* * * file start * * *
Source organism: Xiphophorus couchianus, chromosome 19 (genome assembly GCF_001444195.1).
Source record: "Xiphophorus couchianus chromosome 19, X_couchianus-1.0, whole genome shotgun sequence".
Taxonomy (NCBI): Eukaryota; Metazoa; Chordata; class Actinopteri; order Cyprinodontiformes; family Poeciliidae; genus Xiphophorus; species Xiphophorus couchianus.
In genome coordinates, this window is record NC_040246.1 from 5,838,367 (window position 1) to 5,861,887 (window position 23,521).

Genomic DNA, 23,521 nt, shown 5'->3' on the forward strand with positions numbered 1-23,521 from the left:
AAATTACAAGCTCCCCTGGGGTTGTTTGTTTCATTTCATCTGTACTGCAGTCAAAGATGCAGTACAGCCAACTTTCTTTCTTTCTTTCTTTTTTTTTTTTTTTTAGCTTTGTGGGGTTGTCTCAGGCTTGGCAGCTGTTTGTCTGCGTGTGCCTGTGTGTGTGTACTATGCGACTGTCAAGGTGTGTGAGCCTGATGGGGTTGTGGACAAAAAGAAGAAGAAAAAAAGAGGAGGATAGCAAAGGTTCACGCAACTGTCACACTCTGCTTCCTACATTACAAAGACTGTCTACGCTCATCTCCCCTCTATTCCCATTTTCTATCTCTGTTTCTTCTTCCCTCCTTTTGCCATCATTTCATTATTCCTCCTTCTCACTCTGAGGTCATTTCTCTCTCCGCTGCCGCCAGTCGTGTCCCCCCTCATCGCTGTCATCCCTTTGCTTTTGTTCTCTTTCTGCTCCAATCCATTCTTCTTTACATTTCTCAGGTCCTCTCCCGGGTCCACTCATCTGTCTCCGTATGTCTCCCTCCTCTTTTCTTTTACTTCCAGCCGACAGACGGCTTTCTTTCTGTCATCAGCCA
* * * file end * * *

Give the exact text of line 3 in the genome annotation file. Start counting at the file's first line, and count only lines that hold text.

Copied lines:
Taxonomy (NCBI): Eukaryota; Metazoa; Chordata; class Actinopteri; order Cyprinodontiformes; family Poeciliidae; genus Xiphophorus; species Xiphophorus couchianus.